agnosticism

What Books Can Help me Talk to My Friend about Their Questions for God?

What Books Can Help me Talk to My Friend about Their Questions for God?

In the coming months at New Life we are looking forward to stepping into a series called Questions for God. In the series, we hope to openly and honestly engage the most difficult questions people have about Christianity. For some those questions keep them on the outside looking in. For others, it causes them to wrestle with their faith.

We hope that Questions for God invites everyone into the conversation no matter where you are spiritually. It is our aim to address these questions with respect and honesty. And it is our hope that some might lean in to engage their questions in a safe environment. It is hope as well that it might serve as an opportunity for Christians to open the doors for conversations with friends and family members.

As we prepare for this series, I would commend the following books. Maybe one of these piques your interest. I would encourage you to pick it up and start reading it in the next few weeks.

 

Two Books That Engage the Broader Questions

Confronting Christianity by Rebecca McLaughlin

Deep thinkers have pointed questions for Christianity. “Aren’t we better off without religion?” “How can you say there’s only one true faith?” “Doesn’t religion cause violence?” “Hasn’t science disproved Christianity?” “Isn’t Christianity homophobic?” “How could a loving God send people to hell?”

In Confronting Christianity, Rebecca McLaughlin takes those questions seriously. As a former skeptic, McLaughlin brings both empathy and clear reasoning. She does three things particularly well:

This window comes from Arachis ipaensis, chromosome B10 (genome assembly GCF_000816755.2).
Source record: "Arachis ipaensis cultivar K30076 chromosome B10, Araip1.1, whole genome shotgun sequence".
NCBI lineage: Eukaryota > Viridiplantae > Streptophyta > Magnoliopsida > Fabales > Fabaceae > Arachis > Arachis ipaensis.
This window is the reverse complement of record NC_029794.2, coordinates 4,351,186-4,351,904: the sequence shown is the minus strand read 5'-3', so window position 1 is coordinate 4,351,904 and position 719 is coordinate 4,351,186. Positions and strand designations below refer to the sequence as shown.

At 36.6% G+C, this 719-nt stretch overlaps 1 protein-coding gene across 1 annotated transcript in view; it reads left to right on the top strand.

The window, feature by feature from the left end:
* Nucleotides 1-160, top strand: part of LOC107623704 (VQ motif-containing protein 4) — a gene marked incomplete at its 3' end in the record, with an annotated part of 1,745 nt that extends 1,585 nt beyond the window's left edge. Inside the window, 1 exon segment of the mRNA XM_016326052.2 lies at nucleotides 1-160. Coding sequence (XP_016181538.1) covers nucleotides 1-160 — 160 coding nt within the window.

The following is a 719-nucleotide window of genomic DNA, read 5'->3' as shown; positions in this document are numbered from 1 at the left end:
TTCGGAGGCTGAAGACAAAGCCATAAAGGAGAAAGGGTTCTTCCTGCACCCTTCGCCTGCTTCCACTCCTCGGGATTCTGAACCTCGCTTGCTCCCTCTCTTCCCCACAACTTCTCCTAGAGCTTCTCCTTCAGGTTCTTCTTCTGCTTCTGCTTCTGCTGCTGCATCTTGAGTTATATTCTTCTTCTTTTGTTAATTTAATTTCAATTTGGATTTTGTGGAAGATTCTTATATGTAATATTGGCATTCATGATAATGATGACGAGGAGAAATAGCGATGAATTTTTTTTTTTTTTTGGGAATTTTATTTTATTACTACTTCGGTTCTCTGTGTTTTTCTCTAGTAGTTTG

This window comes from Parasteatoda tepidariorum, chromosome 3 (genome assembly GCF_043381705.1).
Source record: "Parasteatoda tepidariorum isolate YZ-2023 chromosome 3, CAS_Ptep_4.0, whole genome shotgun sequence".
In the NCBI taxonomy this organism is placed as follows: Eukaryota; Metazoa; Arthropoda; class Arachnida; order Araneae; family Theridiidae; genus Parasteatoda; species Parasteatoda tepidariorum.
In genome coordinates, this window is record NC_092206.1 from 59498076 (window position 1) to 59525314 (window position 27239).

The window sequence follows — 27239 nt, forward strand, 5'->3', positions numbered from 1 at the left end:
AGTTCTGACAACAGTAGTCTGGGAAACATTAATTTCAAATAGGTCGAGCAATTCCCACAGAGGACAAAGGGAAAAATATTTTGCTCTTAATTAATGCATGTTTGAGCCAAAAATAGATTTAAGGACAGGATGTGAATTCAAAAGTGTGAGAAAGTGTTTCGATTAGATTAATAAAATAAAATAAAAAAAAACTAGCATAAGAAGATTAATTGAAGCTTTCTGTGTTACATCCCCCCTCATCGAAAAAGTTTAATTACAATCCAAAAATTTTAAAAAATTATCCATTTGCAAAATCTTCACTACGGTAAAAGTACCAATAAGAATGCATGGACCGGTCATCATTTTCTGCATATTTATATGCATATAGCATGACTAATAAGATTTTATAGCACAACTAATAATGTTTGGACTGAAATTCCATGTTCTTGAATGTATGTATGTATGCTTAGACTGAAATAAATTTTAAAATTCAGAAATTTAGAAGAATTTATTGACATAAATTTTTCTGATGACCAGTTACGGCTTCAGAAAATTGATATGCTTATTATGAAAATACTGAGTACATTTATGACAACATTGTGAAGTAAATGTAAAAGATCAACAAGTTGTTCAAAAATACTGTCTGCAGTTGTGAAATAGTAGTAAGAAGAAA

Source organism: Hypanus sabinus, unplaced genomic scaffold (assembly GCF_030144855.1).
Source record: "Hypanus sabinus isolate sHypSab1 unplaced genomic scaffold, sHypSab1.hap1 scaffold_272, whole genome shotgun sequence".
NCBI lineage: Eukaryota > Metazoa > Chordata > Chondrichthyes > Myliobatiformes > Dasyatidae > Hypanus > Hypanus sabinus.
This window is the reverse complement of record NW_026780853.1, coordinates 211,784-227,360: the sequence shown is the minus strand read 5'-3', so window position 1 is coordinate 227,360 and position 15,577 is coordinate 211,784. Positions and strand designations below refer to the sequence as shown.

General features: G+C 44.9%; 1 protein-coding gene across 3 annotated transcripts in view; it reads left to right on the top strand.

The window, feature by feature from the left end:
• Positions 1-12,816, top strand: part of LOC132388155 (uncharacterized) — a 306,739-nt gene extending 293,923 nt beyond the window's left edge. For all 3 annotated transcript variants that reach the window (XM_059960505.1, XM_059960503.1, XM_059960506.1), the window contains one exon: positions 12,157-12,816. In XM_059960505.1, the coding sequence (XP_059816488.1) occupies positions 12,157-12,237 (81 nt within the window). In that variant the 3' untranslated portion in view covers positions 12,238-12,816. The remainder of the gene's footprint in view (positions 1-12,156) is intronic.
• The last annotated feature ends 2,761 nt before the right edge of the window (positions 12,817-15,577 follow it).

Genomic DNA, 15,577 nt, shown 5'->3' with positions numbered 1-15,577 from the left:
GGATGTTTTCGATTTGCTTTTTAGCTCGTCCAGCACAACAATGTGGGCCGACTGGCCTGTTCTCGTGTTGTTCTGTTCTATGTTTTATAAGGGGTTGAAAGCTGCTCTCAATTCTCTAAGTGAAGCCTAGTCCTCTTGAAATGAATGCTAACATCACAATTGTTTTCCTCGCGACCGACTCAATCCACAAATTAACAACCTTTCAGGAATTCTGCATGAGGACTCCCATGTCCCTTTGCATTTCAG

The Lure of Sensuality

The Lure of Sensuality

Perhaps the most uncomfortable thing about Christianity is not that God exists, and not that God sent his Son to the earth. It’s not the miracles: did God really make the universe out of nothing? Did Jesus really rise from the dead? It’s not even that its ethical stance on sexuality feels behind the times.

The most uncomfortable thing about Christianity is unequivocally our call to not just believe in, but to grant God authority in our lives and live faithfully and righteously.

In 2 Peter 2, Peter admonishes the church to beware of those who are false teachers and prophets. He says, “And many will follow their sensuality, and because of them the way of truth will be blasphemed.” It’s interesting that he uses the word sensuality here. He doesn’t say, “And many will follow their false beliefs,” he says, “And many will follow their sensuality.”[i]

The result, not the cause, of our sensual desires is believing in false teaching.

The hook of false beliefs is rarely the beliefs themselves. Atheism, frankly, isn’t a very attractive belief system on its own merits. By its very definition, life contains no meaning: the brutal and blind hand of the natural world is all that is. It raises more questions than it solve: from the question of creation to the problem of evil to ethics. The hook of atheism is sensuality. If there is no God, there is no one you have to cede authority of your life to.

It’s why agnosticism is much more popular than atheism[ii] You get the same freedom and don’t have to swallow nearly as bitter a pill.